These electronic systems will enable school systems and teachers to exercise a lot more control over their lesson plans. School systems will be less dependent on publishers than they have been in the past and will customize their curricula and lesson plans to a greater extent. They will use the Internet as a resource. When they want photos, they will go to Google, Flickr and microstock sites first. People who want to sell to the education market will have to find a way to sell quality work to individual teachers and school systems at very low prices and hope that volume will make up the difference.

The iPad and interactive whiteboards are also video-friendly. This may mean that there will be a lot more demand for short video and a lot less demand for still imagery. Think about science classes. Can magnetism be explained better with a still picture or a short video? What about dissecting a frog? The phrase “dissecting a frog” returns 459 videos on YouTube; most are not very good and could have benefited from professional lighting, camerawork, sound and narration—but where do you think teachers will go to find visuals that will inspire their students?


The iPad will be a boon to the education industry, not professional photographers. Elementary students will no longer have to carry heavy book bags, just a simple iPad. They will learn using the tools of their future careers. Tests and additional resources will be available to students wherever they are. Teachers will be able to test and grade online. School systems will save huge amounts of money compared to what they previously spent on books. No longer will university students have to pay $1,000 for the books they need for a semester’s study; they will upload all the educational materials they need onto their iPad for a fraction of that cost.

The need for tons of paper to print test books will be reduced. Trees will be saved. Trucks to carry books to market will no longer be needed. There will be less need for book distribution outlets, or, at the very least, the need will be for a very different type of distribution outlet. There will be less need for complete packages called books. Experts on various issues currently found within books will discuss their research and findings in shorter articles and teachers will compile a series of such articles into course curricula.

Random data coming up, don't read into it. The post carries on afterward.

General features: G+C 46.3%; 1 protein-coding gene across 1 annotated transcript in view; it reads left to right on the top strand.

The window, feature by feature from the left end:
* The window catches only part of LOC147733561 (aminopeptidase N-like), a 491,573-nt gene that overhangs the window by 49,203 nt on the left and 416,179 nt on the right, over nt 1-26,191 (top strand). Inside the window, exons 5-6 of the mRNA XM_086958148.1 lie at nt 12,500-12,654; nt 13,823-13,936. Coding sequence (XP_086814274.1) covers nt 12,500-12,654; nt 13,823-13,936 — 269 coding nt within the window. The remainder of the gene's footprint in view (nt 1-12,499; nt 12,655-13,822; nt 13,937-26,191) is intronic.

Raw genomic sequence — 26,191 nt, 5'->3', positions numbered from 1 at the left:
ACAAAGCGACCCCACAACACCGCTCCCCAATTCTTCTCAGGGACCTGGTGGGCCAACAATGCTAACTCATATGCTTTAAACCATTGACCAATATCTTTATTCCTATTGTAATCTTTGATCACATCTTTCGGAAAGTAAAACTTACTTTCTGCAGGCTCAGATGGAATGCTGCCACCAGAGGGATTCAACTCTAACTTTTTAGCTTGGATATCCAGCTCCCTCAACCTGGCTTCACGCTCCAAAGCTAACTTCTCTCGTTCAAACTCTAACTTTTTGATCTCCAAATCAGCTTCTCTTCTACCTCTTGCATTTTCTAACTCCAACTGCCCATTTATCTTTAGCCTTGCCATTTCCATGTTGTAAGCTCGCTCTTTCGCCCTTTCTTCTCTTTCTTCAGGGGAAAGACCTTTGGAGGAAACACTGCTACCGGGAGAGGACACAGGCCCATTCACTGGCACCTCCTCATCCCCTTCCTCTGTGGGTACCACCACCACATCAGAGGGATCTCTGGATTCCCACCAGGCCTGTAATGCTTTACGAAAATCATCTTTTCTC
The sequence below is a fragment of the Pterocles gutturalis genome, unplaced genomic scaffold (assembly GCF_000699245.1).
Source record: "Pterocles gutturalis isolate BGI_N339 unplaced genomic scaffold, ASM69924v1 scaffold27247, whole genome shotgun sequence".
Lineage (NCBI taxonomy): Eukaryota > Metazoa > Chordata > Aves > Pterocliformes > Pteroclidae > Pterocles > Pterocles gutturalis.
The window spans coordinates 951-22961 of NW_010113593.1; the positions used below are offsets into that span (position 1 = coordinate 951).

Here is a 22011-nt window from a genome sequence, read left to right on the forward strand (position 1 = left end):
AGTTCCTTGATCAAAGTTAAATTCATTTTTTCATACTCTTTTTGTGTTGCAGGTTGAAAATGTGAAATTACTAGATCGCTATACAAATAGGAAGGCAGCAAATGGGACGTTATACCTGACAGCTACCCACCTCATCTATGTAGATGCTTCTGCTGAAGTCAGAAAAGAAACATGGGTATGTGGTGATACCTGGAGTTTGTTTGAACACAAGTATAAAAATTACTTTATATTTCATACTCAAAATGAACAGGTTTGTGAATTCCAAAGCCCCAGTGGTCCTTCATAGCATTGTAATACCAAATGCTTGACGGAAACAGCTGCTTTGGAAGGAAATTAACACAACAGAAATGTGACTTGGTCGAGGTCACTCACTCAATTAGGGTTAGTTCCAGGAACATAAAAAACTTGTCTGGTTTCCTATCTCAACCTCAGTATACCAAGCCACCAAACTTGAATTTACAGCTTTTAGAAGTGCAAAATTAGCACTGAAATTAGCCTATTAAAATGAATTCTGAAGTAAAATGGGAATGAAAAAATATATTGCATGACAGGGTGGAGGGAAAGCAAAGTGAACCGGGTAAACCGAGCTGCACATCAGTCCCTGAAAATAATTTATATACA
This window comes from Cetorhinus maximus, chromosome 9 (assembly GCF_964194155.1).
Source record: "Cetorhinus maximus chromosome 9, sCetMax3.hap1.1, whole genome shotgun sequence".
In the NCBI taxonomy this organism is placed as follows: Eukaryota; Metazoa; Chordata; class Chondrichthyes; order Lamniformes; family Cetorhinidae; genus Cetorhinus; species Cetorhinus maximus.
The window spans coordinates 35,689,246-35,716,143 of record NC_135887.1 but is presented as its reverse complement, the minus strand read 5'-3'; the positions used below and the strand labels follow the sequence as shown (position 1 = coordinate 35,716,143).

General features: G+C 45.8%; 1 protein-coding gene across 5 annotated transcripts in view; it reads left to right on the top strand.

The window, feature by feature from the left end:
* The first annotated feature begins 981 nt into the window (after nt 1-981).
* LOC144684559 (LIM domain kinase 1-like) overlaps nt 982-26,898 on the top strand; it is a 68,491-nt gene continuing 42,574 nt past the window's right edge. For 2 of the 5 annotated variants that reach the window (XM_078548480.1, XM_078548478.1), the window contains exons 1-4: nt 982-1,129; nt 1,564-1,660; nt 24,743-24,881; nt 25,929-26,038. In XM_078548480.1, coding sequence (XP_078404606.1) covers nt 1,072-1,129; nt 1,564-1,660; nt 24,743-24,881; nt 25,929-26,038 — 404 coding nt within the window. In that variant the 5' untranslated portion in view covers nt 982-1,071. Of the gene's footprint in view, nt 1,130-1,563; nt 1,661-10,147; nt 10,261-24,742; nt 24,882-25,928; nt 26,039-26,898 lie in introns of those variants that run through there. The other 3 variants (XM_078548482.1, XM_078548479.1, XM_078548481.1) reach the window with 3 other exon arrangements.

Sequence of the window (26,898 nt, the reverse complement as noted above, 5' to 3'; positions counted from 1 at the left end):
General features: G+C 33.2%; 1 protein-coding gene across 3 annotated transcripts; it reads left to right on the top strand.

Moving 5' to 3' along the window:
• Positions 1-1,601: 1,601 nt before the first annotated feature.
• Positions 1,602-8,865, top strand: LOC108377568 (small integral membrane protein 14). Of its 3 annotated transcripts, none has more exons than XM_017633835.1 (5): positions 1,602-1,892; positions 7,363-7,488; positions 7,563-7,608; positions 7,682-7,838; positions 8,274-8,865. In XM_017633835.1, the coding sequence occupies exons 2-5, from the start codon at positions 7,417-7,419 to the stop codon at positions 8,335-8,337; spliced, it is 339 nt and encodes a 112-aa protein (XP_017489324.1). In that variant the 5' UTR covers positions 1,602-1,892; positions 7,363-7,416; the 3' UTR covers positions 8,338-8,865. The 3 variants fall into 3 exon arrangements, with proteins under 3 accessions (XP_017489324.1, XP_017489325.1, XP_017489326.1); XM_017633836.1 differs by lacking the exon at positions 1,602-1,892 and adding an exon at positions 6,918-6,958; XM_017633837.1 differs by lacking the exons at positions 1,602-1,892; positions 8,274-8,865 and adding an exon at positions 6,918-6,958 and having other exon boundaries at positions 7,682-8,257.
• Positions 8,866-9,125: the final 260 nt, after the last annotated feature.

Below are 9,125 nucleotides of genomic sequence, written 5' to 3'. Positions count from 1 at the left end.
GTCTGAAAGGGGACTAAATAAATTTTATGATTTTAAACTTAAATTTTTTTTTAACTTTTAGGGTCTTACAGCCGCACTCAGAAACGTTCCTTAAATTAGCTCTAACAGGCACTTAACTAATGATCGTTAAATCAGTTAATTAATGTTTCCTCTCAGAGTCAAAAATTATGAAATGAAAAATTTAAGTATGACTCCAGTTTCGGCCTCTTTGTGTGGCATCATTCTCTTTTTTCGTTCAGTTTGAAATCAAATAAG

The world is changing, but not necessarily for the better for those photographers who want to continue to operate based on 20th Century rules.

Copyright © 2010 Jim Pickerell. The above article may not be copied, reproduced, excerpted or distributed in any manner without written permission from the author. All requests should be submitted to Selling Stock at 10319 Westlake Drive, Suite 162, Bethesda, MD 20817, phone 301-461-7627, e-mail: wvz@fpcubgbf.pbz

Jim Pickerell is founder of www.selling-stock.com, an online newsletter that publishes daily. He is also available for personal telephone consultations on pricing and other matters related to stock photography. He occasionally acts as an expert witness on matters related to stock photography. For his current curriculum vitae go to: http://www.jimpickerell.com/Curriculum-Vitae.aspx.  


  • Jim Reed Posted Feb 9, 2010
    Sobering, but very useful information and opinion. Thanks Jim, as always! You are helping to educate and prepare a whole new generation of photographers... or should I say multimediographers or white board artists?

  • Ted Spiegel Posted Jul 23, 2010
    Jim - I am in Norway now and able to probe the back issues of Selling Stock, thanks to someone rehabing my registration - and as usual find them to be "ARTICLES OF LASTING INTEREST" - Have you done an article - better yet a case study - of how to establish an application that others will pay for? - Ted Spiegel